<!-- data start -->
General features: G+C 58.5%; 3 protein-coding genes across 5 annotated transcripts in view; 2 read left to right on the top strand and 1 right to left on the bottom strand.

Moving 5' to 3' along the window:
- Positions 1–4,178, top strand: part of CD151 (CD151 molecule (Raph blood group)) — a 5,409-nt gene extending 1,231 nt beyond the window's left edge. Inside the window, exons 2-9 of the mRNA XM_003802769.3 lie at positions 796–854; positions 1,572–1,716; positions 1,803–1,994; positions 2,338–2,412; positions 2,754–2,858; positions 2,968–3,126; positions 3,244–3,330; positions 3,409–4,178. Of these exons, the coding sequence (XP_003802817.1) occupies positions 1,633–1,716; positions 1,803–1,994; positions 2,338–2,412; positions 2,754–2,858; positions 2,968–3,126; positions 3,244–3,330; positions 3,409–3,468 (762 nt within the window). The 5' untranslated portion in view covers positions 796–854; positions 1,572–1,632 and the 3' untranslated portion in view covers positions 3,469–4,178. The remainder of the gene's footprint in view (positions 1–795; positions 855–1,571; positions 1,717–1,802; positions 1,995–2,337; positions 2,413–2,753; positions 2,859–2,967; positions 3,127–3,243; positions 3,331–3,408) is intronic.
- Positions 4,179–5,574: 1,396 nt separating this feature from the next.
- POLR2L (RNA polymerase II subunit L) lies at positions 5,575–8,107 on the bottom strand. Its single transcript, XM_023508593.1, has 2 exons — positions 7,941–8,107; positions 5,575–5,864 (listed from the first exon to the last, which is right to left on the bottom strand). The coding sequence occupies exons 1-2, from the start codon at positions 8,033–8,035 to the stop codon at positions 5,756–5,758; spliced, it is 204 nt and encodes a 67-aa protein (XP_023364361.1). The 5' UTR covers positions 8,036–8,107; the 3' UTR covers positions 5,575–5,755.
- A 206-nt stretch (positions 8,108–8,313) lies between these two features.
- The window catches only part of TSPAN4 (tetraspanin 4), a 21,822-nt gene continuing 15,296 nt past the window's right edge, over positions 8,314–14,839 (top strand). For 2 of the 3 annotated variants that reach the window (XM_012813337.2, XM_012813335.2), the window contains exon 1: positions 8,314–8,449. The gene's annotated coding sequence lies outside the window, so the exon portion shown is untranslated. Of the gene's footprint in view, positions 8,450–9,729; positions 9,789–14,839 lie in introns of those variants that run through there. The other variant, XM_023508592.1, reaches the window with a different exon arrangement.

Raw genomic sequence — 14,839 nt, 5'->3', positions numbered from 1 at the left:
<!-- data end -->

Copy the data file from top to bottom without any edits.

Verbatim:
General features: G+C 58.5%; 3 protein-coding genes across 5 annotated transcripts in view; 2 read left to right on the top strand and 1 right to left on the bottom strand.

Moving 5' to 3' along the window:
- Positions 1–4,178, top strand: part of CD151 (CD151 molecule (Raph blood group)) — a 5,409-nt gene extending 1,231 nt beyond the window's left edge. Inside the window, exons 2-9 of the mRNA XM_003802769.3 lie at positions 796–854; positions 1,572–1,716; positions 1,803–1,994; positions 2,338–2,412; positions 2,754–2,858; positions 2,968–3,126; positions 3,244–3,330; positions 3,409–4,178. Of these exons, the coding sequence (XP_003802817.1) occupies positions 1,633–1,716; positions 1,803–1,994; positions 2,338–2,412; positions 2,754–2,858; positions 2,968–3,126; positions 3,244–3,330; positions 3,409–3,468 (762 nt within the window). The 5' untranslated portion in view covers positions 796–854; positions 1,572–1,632 and the 3' untranslated portion in view covers positions 3,469–4,178. The remainder of the gene's footprint in view (positions 1–795; positions 855–1,571; positions 1,717–1,802; positions 1,995–2,337; positions 2,413–2,753; positions 2,859–2,967; positions 3,127–3,243; positions 3,331–3,408) is intronic.
- Positions 4,179–5,574: 1,396 nt separating this feature from the next.
- POLR2L (RNA polymerase II subunit L) lies at positions 5,575–8,107 on the bottom strand. Its single transcript, XM_023508593.1, has 2 exons — positions 7,941–8,107; positions 5,575–5,864 (listed from the first exon to the last, which is right to left on the bottom strand). The coding sequence occupies exons 1-2, from the start codon at positions 8,033–8,035 to the stop codon at positions 5,756–5,758; spliced, it is 204 nt and encodes a 67-aa protein (XP_023364361.1). The 5' UTR covers positions 8,036–8,107; the 3' UTR covers positions 5,575–5,755.
- A 206-nt stretch (positions 8,108–8,313) lies between these two features.
- The window catches only part of TSPAN4 (tetraspanin 4), a 21,822-nt gene continuing 15,296 nt past the window's right edge, over positions 8,314–14,839 (top strand). For 2 of the 3 annotated variants that reach the window (XM_012813337.2, XM_012813335.2), the window contains exon 1: positions 8,314–8,449. The gene's annotated coding sequence lies outside the window, so the exon portion shown is untranslated. Of the gene's footprint in view, positions 8,450–9,729; positions 9,789–14,839 lie in introns of those variants that run through there. The other variant, XM_023508592.1, reaches the window with a different exon arrangement.

Raw genomic sequence — 14,839 nt, 5'->3', positions numbered from 1 at the left: